External Staff Publications
The Recast of the EU Returns Directive: Human Rights Lost Again?
In the EU response to the so-called refugee crisis, it was the return policy, rather than refugee protection, that received most prominence. The European Commission (EC) argued that promoting the effectiveness of returns would help solve the “crisis,” – and this “effectiveness” related to the number of returns, rather than compliance with fundamental rights. Although […]
GCM Indicators: Objective 21: Cooperate in Facilitating Safe and Dignified Return and Readmission, as well as Sustainable Reintegration
As part of the Refugee Law Initiative’s blog series exploring the implementation of the Global Compact for Migration (GCM), GDP Researcher Izabella Majcher addresses Objective 21 (“Cooperate in facilitating safe and dignified return and readmission, as well as sustainable reintegration.”) Majcher proposes focusing on six indicators, which draw from the provisions of binding international treaties, including the Convention against […]
Crossing a Red Line: How EU Countries Undermine the Right to Liberty by Expanding the Use of Detention of Asylum Seekers upon Entry
Documenting the shift from “reception” to “detention” of asylum seekers at EU borders and the erosion of a fundamental right at the heart of European democracy, the right to liberty. The Red Line Project is a collaborative initiative led by the Hungarian Helsinki Committee and including the Global Detention Project, the Bulgarian Foundation for Access to Rights, the Greek Council for Refugees, and the Italian Council for Refugees.
Commentary on the Global Compact’s Objective 21: Returns, Readmission, Reintegration
In mid-December, UN Member States will meet in Morocco to adopt the Global Compact for Safe, Orderly and Regular Migration. As part of a Refugee Law Initiative blog series assessing the final draft of the GCM, GDP Researcher Izabella Majcher examines the Compact’s Objective 21, concerning cooperation in facilitating safe and dignified return and readmission, […]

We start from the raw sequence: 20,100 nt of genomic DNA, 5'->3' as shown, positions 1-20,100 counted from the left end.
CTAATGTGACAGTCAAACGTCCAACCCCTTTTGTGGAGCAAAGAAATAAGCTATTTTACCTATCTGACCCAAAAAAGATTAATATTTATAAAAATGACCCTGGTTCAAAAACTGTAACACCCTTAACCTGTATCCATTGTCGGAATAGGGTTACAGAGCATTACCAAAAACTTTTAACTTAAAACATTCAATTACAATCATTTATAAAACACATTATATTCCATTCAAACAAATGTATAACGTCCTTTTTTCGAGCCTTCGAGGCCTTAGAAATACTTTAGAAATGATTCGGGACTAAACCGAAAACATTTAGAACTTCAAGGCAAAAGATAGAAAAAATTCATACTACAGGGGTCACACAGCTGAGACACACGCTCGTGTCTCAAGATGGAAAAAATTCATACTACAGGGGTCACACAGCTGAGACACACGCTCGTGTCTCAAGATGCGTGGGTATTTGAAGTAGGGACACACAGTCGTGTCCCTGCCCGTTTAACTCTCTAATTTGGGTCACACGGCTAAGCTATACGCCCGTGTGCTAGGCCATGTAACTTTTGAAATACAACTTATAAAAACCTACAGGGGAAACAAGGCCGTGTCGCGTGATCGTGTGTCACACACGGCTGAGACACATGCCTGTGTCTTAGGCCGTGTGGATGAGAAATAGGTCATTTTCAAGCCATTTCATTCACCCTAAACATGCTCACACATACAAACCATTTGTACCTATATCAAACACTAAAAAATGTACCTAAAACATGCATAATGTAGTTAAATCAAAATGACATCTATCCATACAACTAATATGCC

The Dilemmas of the International Organization for Migration
In June, Antonio Vitorino was elected Director General of the International Organization for Migration (IOM). Formerly a minister in the Portuguese government of the Socialist Prime Minister Antonio Guterres, Vitorino is only the second non-American director in the IOM’s history. Given the historical and political proximity between the IOM and the U.S. government, his election is a notable development. In this article for “The Conversation” (France), GDP Researcher Mariette Grange and Antoine Pécoud (Paris 13 University) examine the IOM’s relations with the U.S. and the organisation’s involvement in migration control “dirty work.”
Critiquing Zones of Exception: Actor-Oriented Approaches Explaining the Rise of Immigration Detention
Immigration policy has catapulted to the forefront of public debate around the world as governments resort to increasingly restrictive measures to block migrants and refugees. While severe border policies are by no means new, this surge in migration control raises questions about the forces driving national policies. This chapter in the new book Immigration Policy in the Age of Punishment advances an actor-oriented analysis that views detention systems as complex organisations that rely on deeply rooted institutional structures to buttress their existence, multiple sources of financing to grow operations, and support from a broad array of social actors.
The EU Hotspot Approach: Hotspots and Plethora of Freedom-Restricting Measures
This themed blog series organized by GDP Researcher Izabella Majcher for the Oxford University-based Border Criminologies examines the EU hotspot approach from the perspective of the right to liberty and freedom of movement, highlighting the unclear division of roles and responsibilities between EU agencies and host member states, the blurred line between detention and reception, substandard material conditions, a lack of transparency, and differential treatment based on nationality, among a host of other concerns.
The Migrant Workers Convention: A Legal Tool to Safeguard Migrants Against Arbitrary Detention
Adopted in 1990 and in force since 2003, the UN Migrant Workers Convention is the most comprehensive international treaty in the field of migration and human rights. In this chapter, Mariette Grange details how the convention safeguards migrants against arbitrary detention. She explains, however, that as the convention has only been ratified by 51 states—none of which are industrialised, migrant-receiving countries—the full potential of the convention remains to be tested.
First Perspectives on the Zero Draft for the UN Global Compact on Safe, Orderly and Regular Migration